Madonna the Tireless

Rebel Heart is a slog, but at least it's trying to be interesting.

Lucy Nicholson/Reuters

Does anyone care about Madonna anymore? Silly question, but it gets asked in headlines and comments sections each time she releases music these days. Maybe Kim Kardashian answered it this week when she said she dyed her hair blonde in tribute to Madonna. Maybe Drake did last month when he released a song titled "Madonna," in which he lures a love interest by promising that with his help she "could be as big as Madonna."

If nothing else, Madonna still matters as a symbol. A fashion symbol for Kim, a fame symbol for Drake, and a musical symbol for everyone. She’s pop's north star—a reminder that the genre can reinvent its sounds and its looks and can age and can court controversy and yet can still remain, at its core, pop. The title of her 13th album, Rebel Heart, is meant to reference how iconoclastic the artist has been, but listen to it and instead you get the sense of her as a unifying force, gobbling up disparate ideas and taming them for a sound anyone can hum along with.

Past acquisitions into Madonna Inc. have included gospel, euro-disco, and country music; this time, she's rounded up a few different, distinctly 2015, sounds. Working with a salon of disparate producers is standard practice for pop singers these days, but Madonna has a slightly edgier-than-par group for Rebel Heart, including Kanye West, Diplo, and some under-the-radar types like Blood Diamonds. Unlike other current stars shopping for the best beats, she’s not so much jumping from one style to another from song to song as she is grabbing elements from various acts and jamming them together in the space of a single track.

The results often seem, on paper, delightfully bizarre. “Bitch I’m Madonna” is all shuddering white noise bursts, vuvuzela-like electronic whines, and chopped up vocals, courtesy of weirdo British artist Sophie. “Iconic” has movie-trailer horns, an intro from Mike Tyson, a robot speaking the song title, and a mumbled verse from up-and-comer Chance the Rapper. "Living for Love" cross-pollinates church and club, and "Holy Water" rides a minimalist bass burble as Madonna hisses filthily. Tracks like these are, at least, a lot more fearless than the factory pop of Madonna's newest heirs like Ariana Grande.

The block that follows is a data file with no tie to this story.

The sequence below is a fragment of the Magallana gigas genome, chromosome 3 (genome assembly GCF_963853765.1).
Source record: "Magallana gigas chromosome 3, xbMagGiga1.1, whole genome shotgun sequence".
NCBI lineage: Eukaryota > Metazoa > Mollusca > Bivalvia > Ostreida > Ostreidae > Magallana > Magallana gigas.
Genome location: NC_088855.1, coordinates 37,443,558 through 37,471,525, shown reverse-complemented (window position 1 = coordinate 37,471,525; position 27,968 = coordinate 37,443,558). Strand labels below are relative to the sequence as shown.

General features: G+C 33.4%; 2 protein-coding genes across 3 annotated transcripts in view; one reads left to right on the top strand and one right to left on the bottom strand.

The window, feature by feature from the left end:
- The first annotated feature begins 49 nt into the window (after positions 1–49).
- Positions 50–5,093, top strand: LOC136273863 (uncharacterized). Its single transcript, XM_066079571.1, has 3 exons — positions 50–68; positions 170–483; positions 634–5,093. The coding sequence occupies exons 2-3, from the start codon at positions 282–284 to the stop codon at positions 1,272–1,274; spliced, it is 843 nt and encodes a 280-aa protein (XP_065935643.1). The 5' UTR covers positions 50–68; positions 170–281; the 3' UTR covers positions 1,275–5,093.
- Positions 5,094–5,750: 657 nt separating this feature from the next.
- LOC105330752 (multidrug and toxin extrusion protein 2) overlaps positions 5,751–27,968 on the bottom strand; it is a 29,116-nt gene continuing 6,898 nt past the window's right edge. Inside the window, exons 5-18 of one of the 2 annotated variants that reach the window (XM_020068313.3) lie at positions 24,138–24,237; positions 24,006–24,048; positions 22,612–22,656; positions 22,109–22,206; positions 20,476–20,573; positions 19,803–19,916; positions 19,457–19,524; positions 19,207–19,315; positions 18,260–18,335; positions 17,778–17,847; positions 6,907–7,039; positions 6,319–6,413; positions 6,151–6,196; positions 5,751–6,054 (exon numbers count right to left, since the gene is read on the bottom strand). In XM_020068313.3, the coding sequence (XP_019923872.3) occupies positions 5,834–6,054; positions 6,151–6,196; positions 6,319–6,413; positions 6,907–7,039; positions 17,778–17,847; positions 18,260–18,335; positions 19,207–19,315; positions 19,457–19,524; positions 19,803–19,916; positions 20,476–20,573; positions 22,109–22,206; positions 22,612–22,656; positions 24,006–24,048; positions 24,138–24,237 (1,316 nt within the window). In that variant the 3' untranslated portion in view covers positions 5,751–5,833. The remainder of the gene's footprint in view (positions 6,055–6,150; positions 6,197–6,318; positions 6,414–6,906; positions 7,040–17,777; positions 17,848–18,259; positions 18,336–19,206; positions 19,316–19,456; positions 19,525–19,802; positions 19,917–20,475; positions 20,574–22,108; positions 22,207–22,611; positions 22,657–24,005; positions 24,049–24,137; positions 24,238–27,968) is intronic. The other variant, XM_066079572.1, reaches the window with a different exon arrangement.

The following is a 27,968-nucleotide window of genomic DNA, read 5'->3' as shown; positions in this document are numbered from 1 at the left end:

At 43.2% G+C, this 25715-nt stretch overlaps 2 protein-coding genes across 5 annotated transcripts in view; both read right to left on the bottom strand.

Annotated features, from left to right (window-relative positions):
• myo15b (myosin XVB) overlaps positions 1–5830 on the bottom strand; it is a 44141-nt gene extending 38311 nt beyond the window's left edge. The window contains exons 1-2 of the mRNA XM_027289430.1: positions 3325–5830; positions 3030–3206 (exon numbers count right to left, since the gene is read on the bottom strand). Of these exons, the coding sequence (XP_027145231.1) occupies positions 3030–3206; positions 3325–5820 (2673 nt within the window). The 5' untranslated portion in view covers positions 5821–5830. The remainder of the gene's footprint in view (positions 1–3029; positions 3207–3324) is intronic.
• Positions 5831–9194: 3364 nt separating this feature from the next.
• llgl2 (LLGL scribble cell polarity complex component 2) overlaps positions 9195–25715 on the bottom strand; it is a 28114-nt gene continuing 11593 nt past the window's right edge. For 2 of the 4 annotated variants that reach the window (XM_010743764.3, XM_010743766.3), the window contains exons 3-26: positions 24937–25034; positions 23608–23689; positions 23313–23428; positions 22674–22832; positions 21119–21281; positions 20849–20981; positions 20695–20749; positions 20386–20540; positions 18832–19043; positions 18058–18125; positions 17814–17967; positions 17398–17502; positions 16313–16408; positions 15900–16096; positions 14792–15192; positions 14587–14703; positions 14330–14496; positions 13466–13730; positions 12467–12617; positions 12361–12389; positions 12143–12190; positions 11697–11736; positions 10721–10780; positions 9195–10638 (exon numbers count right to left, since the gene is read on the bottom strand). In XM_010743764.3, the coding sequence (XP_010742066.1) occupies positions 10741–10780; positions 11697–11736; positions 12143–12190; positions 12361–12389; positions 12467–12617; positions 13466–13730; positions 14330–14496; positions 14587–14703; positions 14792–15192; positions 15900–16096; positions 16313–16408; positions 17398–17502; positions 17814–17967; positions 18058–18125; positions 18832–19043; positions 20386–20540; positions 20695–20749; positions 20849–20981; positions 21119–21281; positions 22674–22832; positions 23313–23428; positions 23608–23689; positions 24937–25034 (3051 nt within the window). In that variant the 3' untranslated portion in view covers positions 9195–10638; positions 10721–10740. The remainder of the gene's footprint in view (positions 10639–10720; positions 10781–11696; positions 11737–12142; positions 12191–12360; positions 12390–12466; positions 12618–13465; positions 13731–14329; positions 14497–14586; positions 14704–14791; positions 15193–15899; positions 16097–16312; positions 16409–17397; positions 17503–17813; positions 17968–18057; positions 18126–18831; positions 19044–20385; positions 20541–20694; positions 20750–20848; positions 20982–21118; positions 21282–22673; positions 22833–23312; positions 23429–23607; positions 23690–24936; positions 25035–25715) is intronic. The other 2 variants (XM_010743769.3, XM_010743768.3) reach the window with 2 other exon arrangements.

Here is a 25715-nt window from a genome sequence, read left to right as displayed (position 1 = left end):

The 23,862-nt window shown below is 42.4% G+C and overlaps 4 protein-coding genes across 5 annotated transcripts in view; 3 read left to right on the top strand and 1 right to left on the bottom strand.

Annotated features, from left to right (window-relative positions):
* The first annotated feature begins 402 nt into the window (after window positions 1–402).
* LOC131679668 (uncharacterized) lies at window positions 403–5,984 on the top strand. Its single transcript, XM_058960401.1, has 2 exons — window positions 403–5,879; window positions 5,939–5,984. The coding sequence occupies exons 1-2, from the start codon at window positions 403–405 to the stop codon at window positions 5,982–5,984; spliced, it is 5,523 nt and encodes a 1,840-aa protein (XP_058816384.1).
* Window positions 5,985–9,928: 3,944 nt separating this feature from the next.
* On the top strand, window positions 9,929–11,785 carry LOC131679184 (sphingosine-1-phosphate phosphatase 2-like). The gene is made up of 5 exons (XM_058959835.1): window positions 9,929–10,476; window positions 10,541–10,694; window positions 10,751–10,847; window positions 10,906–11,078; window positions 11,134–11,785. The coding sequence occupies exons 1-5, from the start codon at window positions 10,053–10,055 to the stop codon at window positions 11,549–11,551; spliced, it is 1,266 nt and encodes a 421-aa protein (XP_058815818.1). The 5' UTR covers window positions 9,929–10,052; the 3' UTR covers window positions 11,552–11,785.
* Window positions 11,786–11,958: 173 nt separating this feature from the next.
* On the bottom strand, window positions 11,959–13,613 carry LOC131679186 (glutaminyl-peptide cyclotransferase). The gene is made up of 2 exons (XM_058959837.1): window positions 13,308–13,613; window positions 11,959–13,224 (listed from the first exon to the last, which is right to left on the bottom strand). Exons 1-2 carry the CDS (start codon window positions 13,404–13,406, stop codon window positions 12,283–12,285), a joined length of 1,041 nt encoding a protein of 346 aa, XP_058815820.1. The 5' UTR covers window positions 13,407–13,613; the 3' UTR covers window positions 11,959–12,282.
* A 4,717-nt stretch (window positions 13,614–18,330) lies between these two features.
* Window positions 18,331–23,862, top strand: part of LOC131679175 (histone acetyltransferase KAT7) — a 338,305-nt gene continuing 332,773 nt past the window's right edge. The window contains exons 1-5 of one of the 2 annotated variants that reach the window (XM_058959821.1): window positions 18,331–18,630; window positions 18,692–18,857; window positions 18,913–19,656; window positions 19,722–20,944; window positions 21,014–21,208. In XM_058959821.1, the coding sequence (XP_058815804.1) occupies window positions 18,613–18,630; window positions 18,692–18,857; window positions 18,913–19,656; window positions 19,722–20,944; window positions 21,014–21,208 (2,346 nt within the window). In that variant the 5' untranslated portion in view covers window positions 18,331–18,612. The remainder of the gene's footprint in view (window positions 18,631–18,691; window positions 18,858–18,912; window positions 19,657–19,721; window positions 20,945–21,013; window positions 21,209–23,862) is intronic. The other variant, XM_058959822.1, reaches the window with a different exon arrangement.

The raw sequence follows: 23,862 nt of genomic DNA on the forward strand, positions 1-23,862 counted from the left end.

But as heard on the record's 19-song deluxe edition (and the deluxe edition is the only thing that matters in the streaming era), the wannabe attention-grabbing elements mostly blur together, just textures of a mass slog of Madonna-ness. Sometimes her melodies are good—the plaintive "Joan of Arc" stands out—but most strike the ear as sing-songy and too familiar, especially on the album's many interchangeable ballads. The only two true jams are the stunning, trippy “Devil Pray,” whose main hook is a slowed-down demonic voice in a hypnotic loop, and “Unapologetic Bitch,” an electro-reggae kissoff where the polysyllabic title pushes Madonna to try something different in the chorus.

So her songwriting chops aren't what they once were—who can expect otherwise, 13 albums in? It doesn’t help that Madonna takes pains to remind people of far better Madonna songs. “Holy Water” samples “Vogue,” and it’s easily the catchiest moment of the album. “Veni Vidi Vici” mentions most of her hits up through “Music,” and “Joan of Arc” has her confessing the problems that her sustained fame has brought her. The glance backwards through time is on-theme for an album this omnivorous, but also gives ammunition to those who say she's out of ideas.

The same could be said for the fact that she recycles her old Erotica themes with less sophistication than ever. It was 23 years ago that "Where Life Begins" made the case for "eating out"; now, "Holy Water" just switches the oral-sex euphemism from food to worship. On "Veni Vidi Vici," she mentions her provocative past by saying sex in a faux-saucy whisper, sounding like a schoolkid scandalized by the word rather than as the adult who helped make it okay to sing about the subject. Appropriately, then, “Body Shop” features cartoonish sitar strumming and children's yelps as Madonna makes cars carnal, though she forgets the pretense of metaphor halfway though: "You take the wheel / I'll sit on top."

Madonna, though, doesn't have to evolve or become more clever at this point. She doesn't have to do anything. When Mike Tyson rants on "Iconic" that "I'm somebody you'll never forget," it's actually a poignant reminder that Madonna could quit today and still remain a vital part of cultural history. But she hasn't quit. If her attempts to keep pushing boundaries don't quite work out this time, if she hasn't had a bona fide hit in eight years, that's okay. She'll keep working.